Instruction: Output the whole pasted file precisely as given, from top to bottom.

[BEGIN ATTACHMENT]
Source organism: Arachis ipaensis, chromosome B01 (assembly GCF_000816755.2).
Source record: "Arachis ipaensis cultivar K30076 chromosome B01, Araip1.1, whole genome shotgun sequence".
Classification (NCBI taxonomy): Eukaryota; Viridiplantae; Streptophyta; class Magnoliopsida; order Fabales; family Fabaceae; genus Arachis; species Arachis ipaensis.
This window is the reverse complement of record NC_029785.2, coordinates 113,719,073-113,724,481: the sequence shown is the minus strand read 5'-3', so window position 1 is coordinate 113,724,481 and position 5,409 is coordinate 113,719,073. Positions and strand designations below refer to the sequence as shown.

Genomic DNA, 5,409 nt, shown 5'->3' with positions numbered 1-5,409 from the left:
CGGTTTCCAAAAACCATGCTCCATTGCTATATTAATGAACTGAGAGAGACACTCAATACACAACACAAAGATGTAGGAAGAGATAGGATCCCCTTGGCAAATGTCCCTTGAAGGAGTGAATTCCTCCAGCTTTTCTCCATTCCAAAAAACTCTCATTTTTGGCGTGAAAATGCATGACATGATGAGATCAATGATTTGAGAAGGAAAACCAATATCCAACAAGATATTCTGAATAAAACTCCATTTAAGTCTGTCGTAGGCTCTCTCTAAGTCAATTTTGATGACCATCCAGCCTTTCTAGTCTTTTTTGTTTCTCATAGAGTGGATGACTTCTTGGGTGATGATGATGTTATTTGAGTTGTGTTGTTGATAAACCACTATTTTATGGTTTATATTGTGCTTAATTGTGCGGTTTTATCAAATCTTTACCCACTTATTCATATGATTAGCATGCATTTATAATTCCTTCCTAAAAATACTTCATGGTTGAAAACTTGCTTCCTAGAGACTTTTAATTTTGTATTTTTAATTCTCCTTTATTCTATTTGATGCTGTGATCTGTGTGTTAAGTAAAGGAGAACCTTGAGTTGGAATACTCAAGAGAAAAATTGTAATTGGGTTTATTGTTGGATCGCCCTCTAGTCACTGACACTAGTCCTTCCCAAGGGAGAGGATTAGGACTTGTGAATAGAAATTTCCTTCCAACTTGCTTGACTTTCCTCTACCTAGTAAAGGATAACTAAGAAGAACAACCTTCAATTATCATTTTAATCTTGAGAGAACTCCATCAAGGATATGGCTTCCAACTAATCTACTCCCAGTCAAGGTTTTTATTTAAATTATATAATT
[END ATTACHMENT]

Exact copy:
Source organism: Arachis ipaensis, chromosome B01 (assembly GCF_000816755.2).
Source record: "Arachis ipaensis cultivar K30076 chromosome B01, Araip1.1, whole genome shotgun sequence".
Classification (NCBI taxonomy): Eukaryota; Viridiplantae; Streptophyta; class Magnoliopsida; order Fabales; family Fabaceae; genus Arachis; species Arachis ipaensis.
This window is the reverse complement of record NC_029785.2, coordinates 113,719,073-113,724,481: the sequence shown is the minus strand read 5'-3', so window position 1 is coordinate 113,724,481 and position 5,409 is coordinate 113,719,073. Positions and strand designations below refer to the sequence as shown.

Genomic DNA, 5,409 nt, shown 5'->3' with positions numbered 1-5,409 from the left:
CGGTTTCCAAAAACCATGCTCCATTGCTATATTAATGAACTGAGAGAGACACTCAATACACAACACAAAGATGTAGGAAGAGATAGGATCCCCTTGGCAAATGTCCCTTGAAGGAGTGAATTCCTCCAGCTTTTCTCCATTCCAAAAAACTCTCATTTTTGGCGTGAAAATGCATGACATGATGAGATCAATGATTTGAGAAGGAAAACCAATATCCAACAAGATATTCTGAATAAAACTCCATTTAAGTCTGTCGTAGGCTCTCTCTAAGTCAATTTTGATGACCATCCAGCCTTTCTAGTCTTTTTTGTTTCTCATAGAGTGGATGACTTCTTGGGTGATGATGATGTTATTTGAGTTGTGTTGTTGATAAACCACTATTTTATGGTTTATATTGTGCTTAATTGTGCGGTTTTATCAAATCTTTACCCACTTATTCATATGATTAGCATGCATTTATAATTCCTTCCTAAAAATACTTCATGGTTGAAAACTTGCTTCCTAGAGACTTTTAATTTTGTATTTTTAATTCTCCTTTATTCTATTTGATGCTGTGATCTGTGTGTTAAGTAAAGGAGAACCTTGAGTTGGAATACTCAAGAGAAAAATTGTAATTGGGTTTATTGTTGGATCGCCCTCTAGTCACTGACACTAGTCCTTCCCAAGGGAGAGGATTAGGACTTGTGAATAGAAATTTCCTTCCAACTTGCTTGACTTTCCTCTACCTAGTAAAGGATAACTAAGAAGAACAACCTTCAATTATCATTTTAATCTTGAGAGAACTCCATCAAGGATATGGCTTCCAACTAATCTACTCCCAGTCAAGGTTTTTATTTAAATTATATAATT